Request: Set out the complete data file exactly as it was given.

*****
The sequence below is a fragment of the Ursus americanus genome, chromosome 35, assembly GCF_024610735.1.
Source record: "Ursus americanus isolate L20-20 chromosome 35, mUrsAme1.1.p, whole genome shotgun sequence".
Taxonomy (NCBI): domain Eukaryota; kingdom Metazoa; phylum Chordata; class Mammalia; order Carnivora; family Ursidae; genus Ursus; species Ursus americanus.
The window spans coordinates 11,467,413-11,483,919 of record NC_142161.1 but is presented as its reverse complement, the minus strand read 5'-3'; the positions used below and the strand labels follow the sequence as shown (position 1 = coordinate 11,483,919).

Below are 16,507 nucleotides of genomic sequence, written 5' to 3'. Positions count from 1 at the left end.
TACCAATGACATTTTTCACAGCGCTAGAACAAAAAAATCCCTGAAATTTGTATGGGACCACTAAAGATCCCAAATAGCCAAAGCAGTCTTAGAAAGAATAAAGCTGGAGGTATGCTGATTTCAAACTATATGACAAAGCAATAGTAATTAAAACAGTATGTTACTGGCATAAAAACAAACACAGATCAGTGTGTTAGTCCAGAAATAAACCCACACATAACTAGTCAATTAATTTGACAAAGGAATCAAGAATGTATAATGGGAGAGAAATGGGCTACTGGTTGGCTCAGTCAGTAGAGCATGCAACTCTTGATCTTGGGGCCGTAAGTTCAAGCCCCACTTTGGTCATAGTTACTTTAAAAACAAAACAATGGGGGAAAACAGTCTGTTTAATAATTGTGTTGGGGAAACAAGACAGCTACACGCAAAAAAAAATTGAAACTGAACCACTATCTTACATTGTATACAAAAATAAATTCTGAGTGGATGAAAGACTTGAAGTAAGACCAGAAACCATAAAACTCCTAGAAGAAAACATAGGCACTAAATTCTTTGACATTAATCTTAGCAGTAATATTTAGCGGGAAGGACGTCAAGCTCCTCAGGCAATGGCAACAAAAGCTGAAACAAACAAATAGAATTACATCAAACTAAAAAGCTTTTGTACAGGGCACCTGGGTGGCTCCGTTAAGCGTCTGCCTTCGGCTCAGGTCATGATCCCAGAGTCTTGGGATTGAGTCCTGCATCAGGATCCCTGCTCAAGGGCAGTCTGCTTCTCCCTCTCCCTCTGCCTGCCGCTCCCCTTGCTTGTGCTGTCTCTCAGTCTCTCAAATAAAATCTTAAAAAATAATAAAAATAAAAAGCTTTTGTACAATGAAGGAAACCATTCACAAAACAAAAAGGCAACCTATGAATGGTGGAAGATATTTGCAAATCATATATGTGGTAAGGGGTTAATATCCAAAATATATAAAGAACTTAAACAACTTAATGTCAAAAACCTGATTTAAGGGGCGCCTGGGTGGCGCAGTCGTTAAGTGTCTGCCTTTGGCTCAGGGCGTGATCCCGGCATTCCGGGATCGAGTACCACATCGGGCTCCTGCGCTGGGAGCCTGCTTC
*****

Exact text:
The sequence below is a fragment of the Ursus americanus genome, chromosome 35, assembly GCF_024610735.1.
Source record: "Ursus americanus isolate L20-20 chromosome 35, mUrsAme1.1.p, whole genome shotgun sequence".
Taxonomy (NCBI): domain Eukaryota; kingdom Metazoa; phylum Chordata; class Mammalia; order Carnivora; family Ursidae; genus Ursus; species Ursus americanus.
The window spans coordinates 11,467,413-11,483,919 of record NC_142161.1 but is presented as its reverse complement, the minus strand read 5'-3'; the positions used below and the strand labels follow the sequence as shown (position 1 = coordinate 11,483,919).

Below are 16,507 nucleotides of genomic sequence, written 5' to 3'. Positions count from 1 at the left end.
TACCAATGACATTTTTCACAGCGCTAGAACAAAAAAATCCCTGAAATTTGTATGGGACCACTAAAGATCCCAAATAGCCAAAGCAGTCTTAGAAAGAATAAAGCTGGAGGTATGCTGATTTCAAACTATATGACAAAGCAATAGTAATTAAAACAGTATGTTACTGGCATAAAAACAAACACAGATCAGTGTGTTAGTCCAGAAATAAACCCACACATAACTAGTCAATTAATTTGACAAAGGAATCAAGAATGTATAATGGGAGAGAAATGGGCTACTGGTTGGCTCAGTCAGTAGAGCATGCAACTCTTGATCTTGGGGCCGTAAGTTCAAGCCCCACTTTGGTCATAGTTACTTTAAAAACAAAACAATGGGGGAAAACAGTCTGTTTAATAATTGTGTTGGGGAAACAAGACAGCTACACGCAAAAAAAAATTGAAACTGAACCACTATCTTACATTGTATACAAAAATAAATTCTGAGTGGATGAAAGACTTGAAGTAAGACCAGAAACCATAAAACTCCTAGAAGAAAACATAGGCACTAAATTCTTTGACATTAATCTTAGCAGTAATATTTAGCGGGAAGGACGTCAAGCTCCTCAGGCAATGGCAACAAAAGCTGAAACAAACAAATAGAATTACATCAAACTAAAAAGCTTTTGTACAGGGCACCTGGGTGGCTCCGTTAAGCGTCTGCCTTCGGCTCAGGTCATGATCCCAGAGTCTTGGGATTGAGTCCTGCATCAGGATCCCTGCTCAAGGGCAGTCTGCTTCTCCCTCTCCCTCTGCCTGCCGCTCCCCTTGCTTGTGCTGTCTCTCAGTCTCTCAAATAAAATCTTAAAAAATAATAAAAATAAAAAGCTTTTGTACAATGAAGGAAACCATTCACAAAACAAAAAGGCAACCTATGAATGGTGGAAGATATTTGCAAATCATATATGTGGTAAGGGGTTAATATCCAAAATATATAAAGAACTTAAACAACTTAATGTCAAAAACCTGATTTAAGGGGCGCCTGGGTGGCGCAGTCGTTAAGTGTCTGCCTTTGGCTCAGGGCGTGATCCCGGCATTCCGGGATCGAGTACCACATCGGGCTCCTGCGCTGGGAGCCTGCTTC